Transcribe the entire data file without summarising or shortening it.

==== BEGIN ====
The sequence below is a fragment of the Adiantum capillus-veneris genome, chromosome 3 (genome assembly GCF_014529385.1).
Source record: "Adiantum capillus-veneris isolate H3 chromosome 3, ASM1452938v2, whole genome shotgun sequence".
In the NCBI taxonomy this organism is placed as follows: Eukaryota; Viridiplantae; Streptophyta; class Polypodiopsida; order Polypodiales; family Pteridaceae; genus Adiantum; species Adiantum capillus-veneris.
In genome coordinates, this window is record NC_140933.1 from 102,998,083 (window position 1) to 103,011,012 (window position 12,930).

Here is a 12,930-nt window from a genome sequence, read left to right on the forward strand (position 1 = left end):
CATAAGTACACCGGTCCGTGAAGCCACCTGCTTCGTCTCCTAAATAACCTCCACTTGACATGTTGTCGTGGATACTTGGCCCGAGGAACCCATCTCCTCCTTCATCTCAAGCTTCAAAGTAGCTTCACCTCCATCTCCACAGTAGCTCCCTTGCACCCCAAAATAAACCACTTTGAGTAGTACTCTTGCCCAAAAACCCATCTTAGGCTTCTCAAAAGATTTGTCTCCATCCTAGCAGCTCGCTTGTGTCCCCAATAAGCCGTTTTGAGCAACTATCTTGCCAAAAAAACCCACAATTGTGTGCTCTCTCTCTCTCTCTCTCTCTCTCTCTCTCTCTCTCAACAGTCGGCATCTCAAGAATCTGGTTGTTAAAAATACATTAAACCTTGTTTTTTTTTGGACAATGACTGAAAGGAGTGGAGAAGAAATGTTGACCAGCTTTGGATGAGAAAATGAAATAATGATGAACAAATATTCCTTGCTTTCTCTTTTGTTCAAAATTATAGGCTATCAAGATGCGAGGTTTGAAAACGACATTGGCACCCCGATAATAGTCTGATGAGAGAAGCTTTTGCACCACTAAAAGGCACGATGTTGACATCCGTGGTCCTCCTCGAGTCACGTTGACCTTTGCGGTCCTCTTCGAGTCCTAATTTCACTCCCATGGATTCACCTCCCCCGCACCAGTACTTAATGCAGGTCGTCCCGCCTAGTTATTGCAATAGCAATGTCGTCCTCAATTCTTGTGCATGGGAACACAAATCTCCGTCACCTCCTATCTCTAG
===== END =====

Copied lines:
The sequence below is a fragment of the Adiantum capillus-veneris genome, chromosome 3 (genome assembly GCF_014529385.1).
Source record: "Adiantum capillus-veneris isolate H3 chromosome 3, ASM1452938v2, whole genome shotgun sequence".
In the NCBI taxonomy this organism is placed as follows: Eukaryota; Viridiplantae; Streptophyta; class Polypodiopsida; order Polypodiales; family Pteridaceae; genus Adiantum; species Adiantum capillus-veneris.
In genome coordinates, this window is record NC_140933.1 from 102,998,083 (window position 1) to 103,011,012 (window position 12,930).

Here is a 12,930-nt window from a genome sequence, read left to right on the forward strand (position 1 = left end):
CATAAGTACACCGGTCCGTGAAGCCACCTGCTTCGTCTCCTAAATAACCTCCACTTGACATGTTGTCGTGGATACTTGGCCCGAGGAACCCATCTCCTCCTTCATCTCAAGCTTCAAAGTAGCTTCACCTCCATCTCCACAGTAGCTCCCTTGCACCCCAAAATAAACCACTTTGAGTAGTACTCTTGCCCAAAAACCCATCTTAGGCTTCTCAAAAGATTTGTCTCCATCCTAGCAGCTCGCTTGTGTCCCCAATAAGCCGTTTTGAGCAACTATCTTGCCAAAAAAACCCACAATTGTGTGCTCTCTCTCTCTCTCTCTCTCTCTCTCTCTCTCTCTCAACAGTCGGCATCTCAAGAATCTGGTTGTTAAAAATACATTAAACCTTGTTTTTTTTTGGACAATGACTGAAAGGAGTGGAGAAGAAATGTTGACCAGCTTTGGATGAGAAAATGAAATAATGATGAACAAATATTCCTTGCTTTCTCTTTTGTTCAAAATTATAGGCTATCAAGATGCGAGGTTTGAAAACGACATTGGCACCCCGATAATAGTCTGATGAGAGAAGCTTTTGCACCACTAAAAGGCACGATGTTGACATCCGTGGTCCTCCTCGAGTCACGTTGACCTTTGCGGTCCTCTTCGAGTCCTAATTTCACTCCCATGGATTCACCTCCCCCGCACCAGTACTTAATGCAGGTCGTCCCGCCTAGTTATTGCAATAGCAATGTCGTCCTCAATTCTTGTGCATGGGAACACAAATCTCCGTCACCTCCTATCTCTAG